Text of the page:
With your permission, I would like to announce my recently published
eBook to members of the WarOf1812 Group.
-- Thank You, from Keith West
* * * * * * * * * * * * * * * * * * * * * * * * * * * * * * *
The DICTIONARY of
ROBBERS, ROGUES, and THIEVES - 1737
by Nathan Bailey
A new eBook edition of a rarely published work, The DICTIONARY of
ROBBERS, ROGUES, and THIEVES - 1737, is an amazing and wildly amusing
collection of English slang of the 18th Century. For more information,
please click on this link:
Nathan Bailey, the distinguished British scholar, philologist, and
lexicographer, published this unexpurgated collection of over a thousand
words and expressions of his day, and presented them with definitions
and examples of their usage. Included are such humorous but obsolete
expressions such as a Cold-Cook (an undertaker), a Pig-Widgeon (a silly
fellow), Feather-Bed-Lane (a rough stretch of road), Laced Mutton (a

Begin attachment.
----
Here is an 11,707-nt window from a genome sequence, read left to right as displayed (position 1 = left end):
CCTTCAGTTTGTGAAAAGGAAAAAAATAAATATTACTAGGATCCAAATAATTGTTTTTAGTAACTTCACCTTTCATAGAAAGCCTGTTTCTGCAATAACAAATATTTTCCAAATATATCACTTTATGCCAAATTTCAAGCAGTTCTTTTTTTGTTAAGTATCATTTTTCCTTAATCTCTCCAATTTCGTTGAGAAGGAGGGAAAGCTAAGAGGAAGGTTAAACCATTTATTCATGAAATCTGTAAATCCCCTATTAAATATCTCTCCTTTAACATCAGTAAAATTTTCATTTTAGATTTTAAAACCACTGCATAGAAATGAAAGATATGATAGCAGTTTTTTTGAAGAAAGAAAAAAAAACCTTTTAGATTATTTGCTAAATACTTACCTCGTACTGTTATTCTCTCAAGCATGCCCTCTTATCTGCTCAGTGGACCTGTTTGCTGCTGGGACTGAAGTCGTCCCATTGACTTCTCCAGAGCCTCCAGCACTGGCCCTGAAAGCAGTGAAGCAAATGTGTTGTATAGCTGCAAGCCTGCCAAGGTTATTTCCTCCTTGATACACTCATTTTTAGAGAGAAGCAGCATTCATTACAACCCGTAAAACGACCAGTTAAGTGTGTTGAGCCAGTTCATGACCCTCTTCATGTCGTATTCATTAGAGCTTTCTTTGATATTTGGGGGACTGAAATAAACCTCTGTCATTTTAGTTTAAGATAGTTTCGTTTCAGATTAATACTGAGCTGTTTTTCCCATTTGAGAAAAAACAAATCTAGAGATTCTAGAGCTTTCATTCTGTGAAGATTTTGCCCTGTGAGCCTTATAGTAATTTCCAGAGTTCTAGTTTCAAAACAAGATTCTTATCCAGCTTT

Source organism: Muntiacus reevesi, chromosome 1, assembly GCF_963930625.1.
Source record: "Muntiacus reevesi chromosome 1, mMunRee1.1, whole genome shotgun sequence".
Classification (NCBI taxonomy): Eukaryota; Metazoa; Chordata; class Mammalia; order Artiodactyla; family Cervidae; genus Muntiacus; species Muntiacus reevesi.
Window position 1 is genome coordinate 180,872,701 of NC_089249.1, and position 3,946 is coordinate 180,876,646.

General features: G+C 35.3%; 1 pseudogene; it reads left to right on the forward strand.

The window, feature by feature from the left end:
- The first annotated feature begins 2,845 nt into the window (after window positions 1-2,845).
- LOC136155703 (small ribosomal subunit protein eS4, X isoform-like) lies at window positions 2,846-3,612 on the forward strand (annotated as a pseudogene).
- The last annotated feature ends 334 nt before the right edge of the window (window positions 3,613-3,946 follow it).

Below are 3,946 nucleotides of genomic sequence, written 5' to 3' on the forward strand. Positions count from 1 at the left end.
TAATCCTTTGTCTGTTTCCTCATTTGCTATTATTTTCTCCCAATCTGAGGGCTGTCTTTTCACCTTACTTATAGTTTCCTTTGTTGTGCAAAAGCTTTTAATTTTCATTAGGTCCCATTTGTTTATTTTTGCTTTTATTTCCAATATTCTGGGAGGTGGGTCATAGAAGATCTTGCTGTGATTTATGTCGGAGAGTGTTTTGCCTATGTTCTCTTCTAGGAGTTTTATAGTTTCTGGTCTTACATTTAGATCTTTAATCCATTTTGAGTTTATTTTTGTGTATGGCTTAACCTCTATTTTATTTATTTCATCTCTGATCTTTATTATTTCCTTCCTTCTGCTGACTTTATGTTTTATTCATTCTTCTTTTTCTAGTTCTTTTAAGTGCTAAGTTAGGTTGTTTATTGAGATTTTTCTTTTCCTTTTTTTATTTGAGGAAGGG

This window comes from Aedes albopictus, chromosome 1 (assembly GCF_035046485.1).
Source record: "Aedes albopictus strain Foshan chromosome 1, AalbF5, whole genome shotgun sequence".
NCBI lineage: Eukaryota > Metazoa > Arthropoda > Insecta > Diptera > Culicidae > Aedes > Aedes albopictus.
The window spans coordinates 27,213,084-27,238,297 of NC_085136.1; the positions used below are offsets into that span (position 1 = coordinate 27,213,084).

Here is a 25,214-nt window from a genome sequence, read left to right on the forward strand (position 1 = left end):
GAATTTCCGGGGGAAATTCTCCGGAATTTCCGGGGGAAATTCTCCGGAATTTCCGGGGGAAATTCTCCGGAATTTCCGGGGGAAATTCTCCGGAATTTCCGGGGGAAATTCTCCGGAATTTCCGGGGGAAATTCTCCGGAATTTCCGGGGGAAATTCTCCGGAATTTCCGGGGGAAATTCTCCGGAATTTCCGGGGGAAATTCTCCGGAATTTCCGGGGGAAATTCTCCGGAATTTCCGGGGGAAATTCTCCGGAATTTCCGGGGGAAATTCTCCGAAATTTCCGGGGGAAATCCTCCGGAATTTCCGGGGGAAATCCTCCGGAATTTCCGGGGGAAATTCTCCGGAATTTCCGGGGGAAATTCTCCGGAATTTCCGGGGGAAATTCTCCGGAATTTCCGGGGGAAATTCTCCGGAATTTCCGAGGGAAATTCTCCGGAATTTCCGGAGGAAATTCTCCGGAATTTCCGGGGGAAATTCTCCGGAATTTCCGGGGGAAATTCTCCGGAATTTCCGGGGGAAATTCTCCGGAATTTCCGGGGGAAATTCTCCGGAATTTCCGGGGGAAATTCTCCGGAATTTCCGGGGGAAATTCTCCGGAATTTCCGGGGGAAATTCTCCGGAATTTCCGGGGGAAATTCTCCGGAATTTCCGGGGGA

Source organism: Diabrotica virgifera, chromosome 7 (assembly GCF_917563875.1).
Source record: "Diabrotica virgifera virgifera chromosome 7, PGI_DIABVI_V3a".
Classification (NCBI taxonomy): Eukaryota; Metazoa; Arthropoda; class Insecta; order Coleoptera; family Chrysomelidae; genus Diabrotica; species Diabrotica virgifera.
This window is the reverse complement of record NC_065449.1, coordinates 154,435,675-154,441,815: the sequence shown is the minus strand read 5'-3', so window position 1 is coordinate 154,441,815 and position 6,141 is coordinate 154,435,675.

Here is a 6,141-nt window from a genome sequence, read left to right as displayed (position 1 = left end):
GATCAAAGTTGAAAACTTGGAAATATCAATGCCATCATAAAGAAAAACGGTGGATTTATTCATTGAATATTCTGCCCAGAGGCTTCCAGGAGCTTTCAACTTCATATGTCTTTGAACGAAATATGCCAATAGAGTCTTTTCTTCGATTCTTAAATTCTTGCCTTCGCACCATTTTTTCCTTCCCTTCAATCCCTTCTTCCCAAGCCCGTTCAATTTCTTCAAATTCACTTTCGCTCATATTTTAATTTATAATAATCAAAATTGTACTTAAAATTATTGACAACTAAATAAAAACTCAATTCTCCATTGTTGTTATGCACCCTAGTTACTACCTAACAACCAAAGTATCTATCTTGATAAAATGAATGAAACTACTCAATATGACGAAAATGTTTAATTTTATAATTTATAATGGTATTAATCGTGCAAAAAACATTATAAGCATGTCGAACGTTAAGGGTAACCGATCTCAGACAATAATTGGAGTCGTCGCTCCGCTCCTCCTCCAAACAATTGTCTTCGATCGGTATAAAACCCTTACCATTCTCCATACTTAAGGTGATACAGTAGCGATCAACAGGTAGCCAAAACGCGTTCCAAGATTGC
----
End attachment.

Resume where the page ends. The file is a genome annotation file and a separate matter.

woman), a Nanny-House (a bawdy-house), and words we don't dare define
here, such as Whirlegigs, Clicketing, Beard-splitter, and "To Blow off
Loose Corns". A must for anyone interested in the language of the
common man in the 1700s.
Also included is Benjamin Franklin's side-splitting collection of 228
words and phrases describing drunkenness in The Drinker's Dictionary,
also published in 1737. Included are such expressions for intoxication
as "He's drunk as a wheel barrow", "He's been too free with Sir John
Strawberry", and "He's had a thump on the head with Samson's Jawbone".
This eBook, The Dictionary of Robbers, Rogues, and Thieves - 1737 is
one of the most historically complete and accurate accounts of English
slang expressions of the 1700s.
- eBook (EPUB and PDF Formats), 184 pages.
- Over 1,700 slang definitions in The Dictionary of Robbers, Rogues, and
Thieves - 1737
- 228 expressions for drunkenness in The Drinker's Dictionary
- Publisher's Notes, Nathan Bailey Biography
- Interactive Table of Contents
- Pub. Date: June 1, 2011
- Publisher: The Bartholomew Press
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